Car makes the man at Druid Hill Park

June 26, 1995|By Robert Hilson Jr. | Robert Hilson Jr.,Sun Staff Writer

Six o'clock rolls around,

You just finished wiping your car down.

Time to cruise to the park where it looks like a car show -- "Summertime," D. J. Jazzy Jeff and The Fresh Prince.

The Park.

In Baltimore, there is little question which park is The Park.

Each Sunday, Druid Hill Park -- the city's largest park and perhaps the best place to profile/hang out/be seen/polish a spotless car/profile some more/check out sweet young thangs -- rocks.

Sunday at The Park is when hundreds of immaculately clean cars line a stretch known as "Looker's Row" between the basketball courts and the reservoir as their owners -- ever worried about scratches -- lean lightly on their hoods.

The Park is where young ladies sport fresh, new "do's" and even fresher outfits for a stroll in the park, but seldom stroll far from Looker's Row.

It's where thumping raps by The Notorious Big and dance tunes by songstress Patra blare from car stereos, drowning each other out so that neither is understood.

It's where Michael McNeal -- who is 22, works part time at a drugstore and lives with his parents -- walks with a cellular phone attached to his ear and talks non-stop.

The phone has never been activated.

"But that don't matter to me. The honeys don't know it, you know what I'm saying," he said yesterday. "They just see me talking on the phone. They might be impressed."

Druid Hill Park is a second home to thousands of people every weekend for sports, family reunions, picnics and visits to the Baltimore Zoo. Singles and the younger generation usually take over on Sundays.

Alma Bell of the city Department of Recreation and Parks said as many as 10,000 cars cram into the park on weekends, with most coming on Sundays. Police yesterday closed smaller roads to control traffic.

And despite threatening weather and occasional light showers yesterday, crowds again packed the park. For at least the last 15 years, Sunday at The Park has been a tradition for the city's African-American community, which jams many of The Park's narrow roads for impromptu car shows and singles' sizzlers.

"There is no better way to end the weekend than being around positive people who are looking good," said Jerome Harper, who drives to The Park from Columbia every Sunday.

But The Park has not always been for the younger crowd. Older residents recall a time when families who lived nearby would bring pillows and blankets and spend the night there on hot summer nights. The park now closes at dusk, and for safety reasons police strictly enforce the ordinance.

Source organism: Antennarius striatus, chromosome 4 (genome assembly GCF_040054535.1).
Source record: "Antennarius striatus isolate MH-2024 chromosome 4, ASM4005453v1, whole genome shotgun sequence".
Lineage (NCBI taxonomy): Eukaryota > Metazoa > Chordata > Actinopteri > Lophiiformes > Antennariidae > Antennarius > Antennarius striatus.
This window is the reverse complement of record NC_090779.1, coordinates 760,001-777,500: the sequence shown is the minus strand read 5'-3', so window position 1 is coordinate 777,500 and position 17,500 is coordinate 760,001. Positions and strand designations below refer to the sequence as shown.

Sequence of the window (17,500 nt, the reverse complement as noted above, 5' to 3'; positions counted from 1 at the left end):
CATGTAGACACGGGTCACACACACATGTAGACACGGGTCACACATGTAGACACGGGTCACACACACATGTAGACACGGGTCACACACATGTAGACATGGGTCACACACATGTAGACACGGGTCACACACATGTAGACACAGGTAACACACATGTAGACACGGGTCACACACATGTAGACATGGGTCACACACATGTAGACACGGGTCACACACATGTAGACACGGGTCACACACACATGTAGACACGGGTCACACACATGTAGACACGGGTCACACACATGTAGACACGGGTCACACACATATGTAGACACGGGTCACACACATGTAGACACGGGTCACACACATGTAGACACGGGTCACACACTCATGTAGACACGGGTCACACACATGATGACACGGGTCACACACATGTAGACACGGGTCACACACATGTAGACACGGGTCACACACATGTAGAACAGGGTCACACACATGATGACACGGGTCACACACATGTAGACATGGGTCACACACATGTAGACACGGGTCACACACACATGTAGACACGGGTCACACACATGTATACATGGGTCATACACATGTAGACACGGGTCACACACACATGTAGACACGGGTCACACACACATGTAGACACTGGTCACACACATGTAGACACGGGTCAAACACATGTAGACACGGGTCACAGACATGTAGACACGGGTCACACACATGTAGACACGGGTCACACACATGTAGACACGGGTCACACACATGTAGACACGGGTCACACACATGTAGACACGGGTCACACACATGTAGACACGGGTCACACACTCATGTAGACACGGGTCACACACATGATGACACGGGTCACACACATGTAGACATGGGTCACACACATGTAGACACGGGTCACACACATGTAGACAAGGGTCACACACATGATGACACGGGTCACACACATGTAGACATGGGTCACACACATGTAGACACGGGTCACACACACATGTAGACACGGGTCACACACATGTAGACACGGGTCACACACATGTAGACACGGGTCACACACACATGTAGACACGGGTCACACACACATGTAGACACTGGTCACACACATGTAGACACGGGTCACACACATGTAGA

Jean Ackers, 80, who lives in the nearby Parkview neighborhood, said the park is used by more people now, but she felt more comfortable going there in the 1930s.

"It's just too many cars all over the place," Ms. Ackers said. "They park on the grass, on the paths, every part of the street. We used to just come enjoy the serenity. Not now."

People come to The Park today to take in the spectacle of it all.

"I like to come out and watch the fellows playing basketball," said Andrea Alston, 30, of Northwest Baltimore. She was there with William Holly, whom she met there this year. Both were stylishly dressed.

"He dresses to get the eyes. I dress to get the guys," Ms. Alston said.

But Mr. Holly said he has gotten more than eyes, and admitted to getting four or five telephone numbers "in my older days," he said.

Yvette Carter, 28, a nurse whose 12-hour shift ended at 7 a.m., decided to forgo sleep when she came home from work. Instead, she styled her hair and polished her nails.

"I can't always go out on Friday or Saturday night, so coming to the park on Sunday is the only time I can wear good clothes and meet people," she said. Wearing a white sun dress, she made several new friends along Looker's Row.

Police say that despite the crowds, there have been few problems in recent years. The only reported trouble has been traffic congestion, police spokesman Sam Ringgold said.

One problem, though not for the police, comes to anyone who brings a car that's not spotless. "You wouldn't get any play, and you'd get laughed out of here," said Ronnie Conaty, who was with several men who drove glistening Honda Civics.

"I saw one guy who brought a dirty, out-of-date Yugo up here and tried to be cool. We cut into him bad. He hasn't been back since."

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